“See that you do not look down on one of these little ones, for I tell you that their angels in heaven always see the face of my Father in heaven.” Matthew 18: 10
The movie “Left Behind” opens today. And while, in a secular culture dismissive of any consequences for unbelief, we can rejoice in any salutary reminders, it is unfortunate that the reminder is riddled with questionable theology and dubious biblical interpreation.
In certain (but not all) Protestant circles, and especially among the Evangelicals, there is a strong and often vivid preoccupation with signs of the Second Coming of Christ. Many of the notions that get expressed are either erroneous or extreme. Some of these erroneous notions are rooted in a misunderstanding of the various scriptural genres. Some are rooted in reading certain Scriptures in isolation from the wider context of the whole of Scripture. And some are rooted in reading one text and disregarding others that balance it.
The Catholic approach to the end times (eschatology) is perhaps less thrilling and provocative. It does not generate “Left Behind” movie series or cause people to sell their houses and gather on hillsides waiting for the announced end. It is more methodical and seeks to balance a lot of notions that often hold certain truths in tension.
I thought it perhaps a worthy goal to set forth certain principles of eschatology from a Catholic point of view, since the movie “Left Behind” is bound to generate questions among fellow Catholics. Most of the teachings offered in this post are drawn straight from the Catechism and the Scriptures. What I offer here I do not propose to call a complete eschatology, only a sketch of basic principles rooted right in the Catechism of the Catholic Church. ,,,,,,,,,,,,,,read more. via Archdiocese of Washington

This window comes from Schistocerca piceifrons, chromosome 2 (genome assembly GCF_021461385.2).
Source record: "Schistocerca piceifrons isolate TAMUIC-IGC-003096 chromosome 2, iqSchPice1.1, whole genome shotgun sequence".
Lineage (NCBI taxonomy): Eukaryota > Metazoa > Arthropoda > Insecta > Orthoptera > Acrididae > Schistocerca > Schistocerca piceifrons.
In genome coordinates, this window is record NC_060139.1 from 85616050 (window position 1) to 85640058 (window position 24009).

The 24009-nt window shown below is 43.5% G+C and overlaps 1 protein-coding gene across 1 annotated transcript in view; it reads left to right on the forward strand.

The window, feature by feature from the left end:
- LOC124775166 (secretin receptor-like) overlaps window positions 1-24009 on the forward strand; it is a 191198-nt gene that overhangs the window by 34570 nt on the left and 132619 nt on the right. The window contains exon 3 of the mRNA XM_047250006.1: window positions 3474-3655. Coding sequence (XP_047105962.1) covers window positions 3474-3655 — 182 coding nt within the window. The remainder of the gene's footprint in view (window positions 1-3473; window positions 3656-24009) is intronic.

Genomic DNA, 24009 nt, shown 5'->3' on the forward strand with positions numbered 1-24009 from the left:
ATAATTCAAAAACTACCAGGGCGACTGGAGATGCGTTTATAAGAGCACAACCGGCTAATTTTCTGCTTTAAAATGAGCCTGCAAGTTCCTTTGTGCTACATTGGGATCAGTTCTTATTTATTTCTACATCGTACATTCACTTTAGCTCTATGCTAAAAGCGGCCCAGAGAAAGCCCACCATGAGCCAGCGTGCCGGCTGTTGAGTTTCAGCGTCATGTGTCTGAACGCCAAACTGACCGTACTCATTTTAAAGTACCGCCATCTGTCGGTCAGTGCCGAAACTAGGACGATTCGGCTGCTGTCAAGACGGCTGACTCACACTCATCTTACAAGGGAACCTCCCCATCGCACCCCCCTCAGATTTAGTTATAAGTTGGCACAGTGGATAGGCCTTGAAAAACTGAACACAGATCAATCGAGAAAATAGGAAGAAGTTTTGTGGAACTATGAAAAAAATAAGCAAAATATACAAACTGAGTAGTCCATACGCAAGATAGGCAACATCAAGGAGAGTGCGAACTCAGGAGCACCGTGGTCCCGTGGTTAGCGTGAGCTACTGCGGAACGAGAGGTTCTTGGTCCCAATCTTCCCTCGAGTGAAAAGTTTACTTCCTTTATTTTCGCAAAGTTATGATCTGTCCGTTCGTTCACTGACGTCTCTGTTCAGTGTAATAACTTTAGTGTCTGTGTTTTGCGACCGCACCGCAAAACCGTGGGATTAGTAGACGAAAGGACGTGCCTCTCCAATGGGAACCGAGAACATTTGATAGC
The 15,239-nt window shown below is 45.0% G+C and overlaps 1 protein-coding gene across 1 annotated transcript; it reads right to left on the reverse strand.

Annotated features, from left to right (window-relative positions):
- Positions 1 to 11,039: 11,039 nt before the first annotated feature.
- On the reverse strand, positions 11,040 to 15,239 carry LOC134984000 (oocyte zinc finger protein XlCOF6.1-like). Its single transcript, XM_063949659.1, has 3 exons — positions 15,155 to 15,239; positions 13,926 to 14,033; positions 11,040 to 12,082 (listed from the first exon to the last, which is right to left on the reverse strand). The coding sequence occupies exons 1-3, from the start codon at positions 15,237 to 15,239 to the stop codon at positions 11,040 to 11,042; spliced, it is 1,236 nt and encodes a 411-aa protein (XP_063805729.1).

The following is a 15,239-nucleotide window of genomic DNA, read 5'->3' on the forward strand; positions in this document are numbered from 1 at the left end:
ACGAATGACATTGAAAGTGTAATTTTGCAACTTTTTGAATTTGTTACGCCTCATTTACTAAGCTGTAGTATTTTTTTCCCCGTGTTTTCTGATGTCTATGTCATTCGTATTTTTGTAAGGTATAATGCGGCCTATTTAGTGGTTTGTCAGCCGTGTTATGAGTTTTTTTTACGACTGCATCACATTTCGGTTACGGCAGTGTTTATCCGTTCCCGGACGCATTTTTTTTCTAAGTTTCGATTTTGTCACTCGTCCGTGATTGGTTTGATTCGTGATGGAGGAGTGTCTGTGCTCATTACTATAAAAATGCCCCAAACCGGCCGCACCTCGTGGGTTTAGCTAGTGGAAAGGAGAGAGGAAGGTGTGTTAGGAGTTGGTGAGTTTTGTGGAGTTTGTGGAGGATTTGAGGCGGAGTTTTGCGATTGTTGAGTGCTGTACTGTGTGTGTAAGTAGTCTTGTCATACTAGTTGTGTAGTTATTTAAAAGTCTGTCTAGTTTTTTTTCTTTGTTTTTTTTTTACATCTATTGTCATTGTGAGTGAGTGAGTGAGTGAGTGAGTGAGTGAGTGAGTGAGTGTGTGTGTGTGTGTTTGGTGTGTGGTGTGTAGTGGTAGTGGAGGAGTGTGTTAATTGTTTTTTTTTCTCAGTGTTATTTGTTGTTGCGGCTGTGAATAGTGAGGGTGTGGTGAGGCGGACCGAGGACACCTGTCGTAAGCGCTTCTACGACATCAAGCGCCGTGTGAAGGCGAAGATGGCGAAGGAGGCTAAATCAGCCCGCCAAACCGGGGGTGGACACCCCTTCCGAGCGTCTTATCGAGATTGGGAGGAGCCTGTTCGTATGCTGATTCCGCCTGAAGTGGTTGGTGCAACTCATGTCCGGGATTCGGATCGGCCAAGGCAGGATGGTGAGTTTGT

First Reading for this day – 2 MC 7:1, 20-31
What has God said to both Jews and Christians in Maccabees about life? (Some Protestants do not have Maccabees in their Bibles, but they should note that the Feast of Dedication, or Hanukkah, was enjoined upon the Jews to be celebrated only in Maccabees. John 7 tells of Jesus going up to Jerusalem to celebrate this feast. So Jesus concurred with the Jews and honored the injunction of Maccabees as given by His Father and recorded in holy writ.)
“Most admirable and worthy of everlasting remembrance was the mother,
who saw her seven sons perish in a single day,
yet bore it courageously because of her hope in the Lord.
Filled with a noble spirit that stirred her womanly heart with manly courage,
she exhorted each of them
in the language of their ancestors with these words:
“I do not know how you came into existence in my womb;
it was not I who gave you the breath of life,
nor was it I who set in order
the elements of which each of you is composed.
Therefore, since it is the Creator of the universe
who shapes each man’s beginning,
as he brings about the origin of everything,
he, in his mercy,
will give you back both breath and life,
because you now disregard yourselves for the sake of his law.”
The response of this heroic woman’s son before his life was ended in accordance with an unjust law is also worth noting:
She had scarcely finished speaking when the youth said:
“What are you waiting for?
I will not obey the king’s command.
I obey the command of the law given to our fathers through Moses.
But you, who have contrived every kind of affliction for the Hebrews,
will not escape the hands of God.”
Our laws do not excuse us before God this day or on our particular judgment day, so our choices matter for our eternity. What we choose to do with our freedom matters in life and in death. Therefore it is incumbent upon us to choose wisely and form our consciences as though our eternity depends on it.